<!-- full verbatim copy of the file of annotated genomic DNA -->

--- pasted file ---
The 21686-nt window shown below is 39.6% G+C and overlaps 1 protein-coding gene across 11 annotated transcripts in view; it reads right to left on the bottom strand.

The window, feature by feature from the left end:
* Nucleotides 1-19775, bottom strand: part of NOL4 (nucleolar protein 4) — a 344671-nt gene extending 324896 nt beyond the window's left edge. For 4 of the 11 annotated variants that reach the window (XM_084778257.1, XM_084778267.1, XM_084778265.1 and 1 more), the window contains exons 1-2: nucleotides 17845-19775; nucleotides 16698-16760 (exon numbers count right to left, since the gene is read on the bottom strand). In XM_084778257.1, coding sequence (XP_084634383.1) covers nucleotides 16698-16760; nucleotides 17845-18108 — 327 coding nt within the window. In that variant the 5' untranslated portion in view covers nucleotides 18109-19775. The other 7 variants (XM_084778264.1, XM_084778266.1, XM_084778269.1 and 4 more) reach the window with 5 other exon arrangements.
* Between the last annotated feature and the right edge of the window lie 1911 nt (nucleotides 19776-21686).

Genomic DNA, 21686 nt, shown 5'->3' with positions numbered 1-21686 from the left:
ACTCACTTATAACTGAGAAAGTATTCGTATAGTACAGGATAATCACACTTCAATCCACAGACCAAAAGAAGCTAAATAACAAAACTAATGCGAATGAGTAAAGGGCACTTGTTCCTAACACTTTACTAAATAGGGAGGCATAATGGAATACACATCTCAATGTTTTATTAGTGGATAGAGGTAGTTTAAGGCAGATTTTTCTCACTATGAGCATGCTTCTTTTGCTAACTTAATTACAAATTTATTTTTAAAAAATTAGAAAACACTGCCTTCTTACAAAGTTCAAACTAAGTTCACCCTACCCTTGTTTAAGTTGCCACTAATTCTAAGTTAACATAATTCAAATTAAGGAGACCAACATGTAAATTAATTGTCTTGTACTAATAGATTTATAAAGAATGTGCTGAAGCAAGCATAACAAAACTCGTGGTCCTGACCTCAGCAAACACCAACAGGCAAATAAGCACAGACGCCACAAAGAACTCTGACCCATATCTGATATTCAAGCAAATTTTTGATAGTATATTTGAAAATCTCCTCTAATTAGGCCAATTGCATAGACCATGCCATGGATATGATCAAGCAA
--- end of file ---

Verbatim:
The 21686-nt window shown below is 39.6% G+C and overlaps 1 protein-coding gene across 11 annotated transcripts in view; it reads right to left on the bottom strand.

The window, feature by feature from the left end:
* Nucleotides 1-19775, bottom strand: part of NOL4 (nucleolar protein 4) — a 344671-nt gene extending 324896 nt beyond the window's left edge. For 4 of the 11 annotated variants that reach the window (XM_084778257.1, XM_084778267.1, XM_084778265.1 and 1 more), the window contains exons 1-2: nucleotides 17845-19775; nucleotides 16698-16760 (exon numbers count right to left, since the gene is read on the bottom strand). In XM_084778257.1, coding sequence (XP_084634383.1) covers nucleotides 16698-16760; nucleotides 17845-18108 — 327 coding nt within the window. In that variant the 5' untranslated portion in view covers nucleotides 18109-19775. The other 7 variants (XM_084778264.1, XM_084778266.1, XM_084778269.1 and 4 more) reach the window with 5 other exon arrangements.
* Between the last annotated feature and the right edge of the window lie 1911 nt (nucleotides 19776-21686).

Genomic DNA, 21686 nt, shown 5'->3' with positions numbered 1-21686 from the left:
ACTCACTTATAACTGAGAAAGTATTCGTATAGTACAGGATAATCACACTTCAATCCACAGACCAAAAGAAGCTAAATAACAAAACTAATGCGAATGAGTAAAGGGCACTTGTTCCTAACACTTTACTAAATAGGGAGGCATAATGGAATACACATCTCAATGTTTTATTAGTGGATAGAGGTAGTTTAAGGCAGATTTTTCTCACTATGAGCATGCTTCTTTTGCTAACTTAATTACAAATTTATTTTTAAAAAATTAGAAAACACTGCCTTCTTACAAAGTTCAAACTAAGTTCACCCTACCCTTGTTTAAGTTGCCACTAATTCTAAGTTAACATAATTCAAATTAAGGAGACCAACATGTAAATTAATTGTCTTGTACTAATAGATTTATAAAGAATGTGCTGAAGCAAGCATAACAAAACTCGTGGTCCTGACCTCAGCAAACACCAACAGGCAAATAAGCACAGACGCCACAAAGAACTCTGACCCATATCTGATATTCAAGCAAATTTTTGATAGTATATTTGAAAATCTCCTCTAATTAGGCCAATTGCATAGACCATGCCATGGATATGATCAAGCAA